BTW, in the comments, Lynn specifically said that the app is done in InDesign and then a tool turns it into an iPad App (and hints, in the future, other apps for other platforms).

All in all, it’s an exercise in wasted time. Today, NBC and Time Warner told Apple to pound sand on the Flash ban. By the end of summer, Apple will have to accept Flash in order to deal with established publihers who don’t want to spend more money to get less out of their content for one platform. And then Apple will be in a tough spot explaining why Flash/AIR is OK for magazines and not OK for other apps.


Bosco:  It has been my opinion from the beginning that current Section 3.3.1 for iPhone OS 4.0 permits cross platform tools, provided that they comply with the prescribed standards, so that Adobe might have used a cross platform tool isn’t, in my view, a violation of Section 3.3.1.  Indeed, in this “Thoughts On Flash,” Steve Jobs strongly hinted that is the case:  “New open standards created in the mobile era, such as HTML5, will win on mobile devices (and PCs too). Perhaps Adobe should focus more on creating great HTML5 tools for the future, and less on criticizing Apple for leaving the past behind.”  Steve Jobs’ “Thoughts On Flash.”

After reviewing Mr. Grillo’s comments again, he says nothing but that there is some new technology that has been released to the public.  However, when it is released my bet is that it will either comply with Section 3.3.1, or Wired’s app will out of the App Store.

Bosco (Brad Hutchings)

Facebook doesn’t provide links to individual comments. The first comment of my second link reads as follows:

The writer from AppleInsider doesn’t have it quite right. The WIRED magazine is not converted from Flash. It’s created in InDesign CS5 using new technology that has not yet been released to the public (but stay tuned…) I know you’ll like that, Sandee!

Nemo, believe what you want to believe. When the entire process is revealed to InDesign users, it will certainly violate the letter of 3.3.1 and some of the conjured up spirit (which precludes “business card” template apps). But that won’t matter to Apple because it’s not Flash, and 3.3.1 was never about standards or open or anything other than keeping 1 million Flash developers from flooding the App Store with great apps which cost much less to develop and which iPhone users would absolutely love.

As NBC and Time Warner have said, Flash is very good container for big media because it is near ubiquitous and has already solved the monetization problem. The fight against Apple stupidity is just starting.


Bosco:  Unlike you, I have never been able to see the future, so I will just wait to see what Adobe reveals. 

As for your view of Apple’s motives, your are entitled to your opinion.  As the late Senator Moynihan often said:  Everyone is entitled to his own opinion, but no one is entitled to his own facts.  And on the facts, there is more than enough to show that Apple’s desire for open standards is genuine and just.  Open standards for the iPhone OS’s development tools increases the likelihood of superior apps; they prevent any maker of tools from establishing himself/itself as the gatekeeper that can block innovation in tools and/or on an operating system; ensures that competition will promote better tools and better apps; and prevent any developer of tools from becoming a gatekeeper that can charge a monopoly rent to use its tools by promoting competition in the market for tools.  And specifically with Flash, it should be replaced, because it degrades performance and excessively drains the battery on all devices but particularly handheld devices, where such impacts on performance are intolerable.  See http://pocketnow.com/software-1/round-2-android-22-froyo-web-browser-speed-test-and-comparison (Note that these results are on the latest and greatest Android phone, running Froyo).  Those facts are more than sufficient to give any business leader morally and legally valid reasons for prohibiting Flash and Translators on its platform, and they more than outweigh the reasonable additional expense that developers may have to bear in having to learn open standards and to convert their apps to open standards, especially when you consider that they will thereby avoid the Adobe’s royalty for its tools.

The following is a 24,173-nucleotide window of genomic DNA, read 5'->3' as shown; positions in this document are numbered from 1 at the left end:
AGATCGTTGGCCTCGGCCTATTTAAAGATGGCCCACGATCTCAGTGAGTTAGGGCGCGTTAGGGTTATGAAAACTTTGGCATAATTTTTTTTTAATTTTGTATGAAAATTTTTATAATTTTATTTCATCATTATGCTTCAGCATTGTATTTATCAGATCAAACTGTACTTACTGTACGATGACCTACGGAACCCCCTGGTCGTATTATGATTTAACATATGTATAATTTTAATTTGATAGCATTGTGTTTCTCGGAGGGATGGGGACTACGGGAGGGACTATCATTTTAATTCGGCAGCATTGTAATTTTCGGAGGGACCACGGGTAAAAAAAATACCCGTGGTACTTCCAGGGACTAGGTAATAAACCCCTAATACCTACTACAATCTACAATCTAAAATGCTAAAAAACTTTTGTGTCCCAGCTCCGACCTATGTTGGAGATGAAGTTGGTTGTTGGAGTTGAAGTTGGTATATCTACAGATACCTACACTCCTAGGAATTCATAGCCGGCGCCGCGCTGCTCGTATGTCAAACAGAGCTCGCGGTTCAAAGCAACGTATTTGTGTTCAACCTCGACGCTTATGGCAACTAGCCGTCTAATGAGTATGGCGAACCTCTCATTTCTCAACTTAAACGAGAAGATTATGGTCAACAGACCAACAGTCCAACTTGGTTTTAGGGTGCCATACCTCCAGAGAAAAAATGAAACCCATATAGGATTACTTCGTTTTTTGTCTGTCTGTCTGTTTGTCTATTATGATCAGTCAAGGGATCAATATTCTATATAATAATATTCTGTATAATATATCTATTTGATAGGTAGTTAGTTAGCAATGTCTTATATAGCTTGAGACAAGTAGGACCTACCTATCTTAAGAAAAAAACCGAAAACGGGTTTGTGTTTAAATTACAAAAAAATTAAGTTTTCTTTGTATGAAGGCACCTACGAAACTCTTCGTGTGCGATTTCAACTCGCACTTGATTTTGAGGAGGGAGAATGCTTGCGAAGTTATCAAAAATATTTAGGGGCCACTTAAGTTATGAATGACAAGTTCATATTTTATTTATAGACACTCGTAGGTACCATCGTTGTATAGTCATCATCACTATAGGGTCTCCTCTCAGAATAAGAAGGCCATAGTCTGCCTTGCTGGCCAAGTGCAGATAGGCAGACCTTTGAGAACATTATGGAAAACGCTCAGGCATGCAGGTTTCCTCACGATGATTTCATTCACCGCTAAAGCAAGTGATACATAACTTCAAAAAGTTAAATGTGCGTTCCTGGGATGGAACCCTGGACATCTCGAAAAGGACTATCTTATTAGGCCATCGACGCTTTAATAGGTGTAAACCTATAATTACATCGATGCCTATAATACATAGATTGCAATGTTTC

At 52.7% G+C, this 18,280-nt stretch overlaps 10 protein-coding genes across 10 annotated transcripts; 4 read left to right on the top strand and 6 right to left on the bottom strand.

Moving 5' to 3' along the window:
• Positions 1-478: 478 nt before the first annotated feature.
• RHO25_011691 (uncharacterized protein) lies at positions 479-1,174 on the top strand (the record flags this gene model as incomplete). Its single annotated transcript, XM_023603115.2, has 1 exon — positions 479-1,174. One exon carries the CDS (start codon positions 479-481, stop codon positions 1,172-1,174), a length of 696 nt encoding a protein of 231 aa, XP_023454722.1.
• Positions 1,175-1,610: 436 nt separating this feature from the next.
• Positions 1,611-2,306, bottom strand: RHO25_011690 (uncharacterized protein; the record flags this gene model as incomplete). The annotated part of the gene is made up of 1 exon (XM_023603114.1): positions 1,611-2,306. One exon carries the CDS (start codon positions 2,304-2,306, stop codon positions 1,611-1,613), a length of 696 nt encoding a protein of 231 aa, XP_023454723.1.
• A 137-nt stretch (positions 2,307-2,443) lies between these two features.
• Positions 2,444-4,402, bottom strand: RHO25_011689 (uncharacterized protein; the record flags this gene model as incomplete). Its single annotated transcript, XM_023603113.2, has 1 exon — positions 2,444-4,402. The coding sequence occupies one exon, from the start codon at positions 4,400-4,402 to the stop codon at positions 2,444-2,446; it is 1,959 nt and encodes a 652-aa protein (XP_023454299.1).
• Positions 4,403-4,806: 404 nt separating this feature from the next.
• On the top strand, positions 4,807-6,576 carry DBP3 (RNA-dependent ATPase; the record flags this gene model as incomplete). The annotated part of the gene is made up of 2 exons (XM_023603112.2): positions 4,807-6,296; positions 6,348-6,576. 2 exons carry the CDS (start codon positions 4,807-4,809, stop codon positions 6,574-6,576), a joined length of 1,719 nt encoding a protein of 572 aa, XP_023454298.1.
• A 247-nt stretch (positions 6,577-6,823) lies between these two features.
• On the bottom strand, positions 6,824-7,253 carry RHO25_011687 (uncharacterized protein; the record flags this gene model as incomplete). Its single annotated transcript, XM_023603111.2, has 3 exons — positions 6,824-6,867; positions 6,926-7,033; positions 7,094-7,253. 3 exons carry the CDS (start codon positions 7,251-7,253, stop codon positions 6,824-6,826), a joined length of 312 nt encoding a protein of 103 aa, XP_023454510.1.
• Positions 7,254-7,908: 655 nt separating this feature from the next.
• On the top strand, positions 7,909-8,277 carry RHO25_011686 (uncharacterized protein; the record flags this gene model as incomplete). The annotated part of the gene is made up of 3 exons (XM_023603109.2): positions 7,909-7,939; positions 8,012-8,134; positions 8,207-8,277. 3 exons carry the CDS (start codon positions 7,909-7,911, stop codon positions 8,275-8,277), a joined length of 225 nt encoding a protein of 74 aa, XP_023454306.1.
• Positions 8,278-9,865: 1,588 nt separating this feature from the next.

As for the New York Post story, if it is accurate, Time Warner and NBC will take their decisions and bear the consequences.  Right now that means that they won’t have access to the iPad well more than a million users and will have to wait and hope that the vaporware challengers to the iPad will do better than the failed challengers to the iPod.  Certainly, other media companies concur with Apple, Inc.  For example, the BBC, CBS, and ABC, along with most major newspaper, and, of course, Wired.

Finally, if I have to chose whether to join Apple’s opposition to Flash and Translators for the reasons, supra, or support Adobe’s greedy desire to extend it monopoly of Flash tools to handhelds, my training and instincts, as an economist and a lawyer, for competition, free markets, fair play, and the superior innovation that free markets and competition, ceteris paribus, produce incline me toward Apple’s position.  And that is where I stand.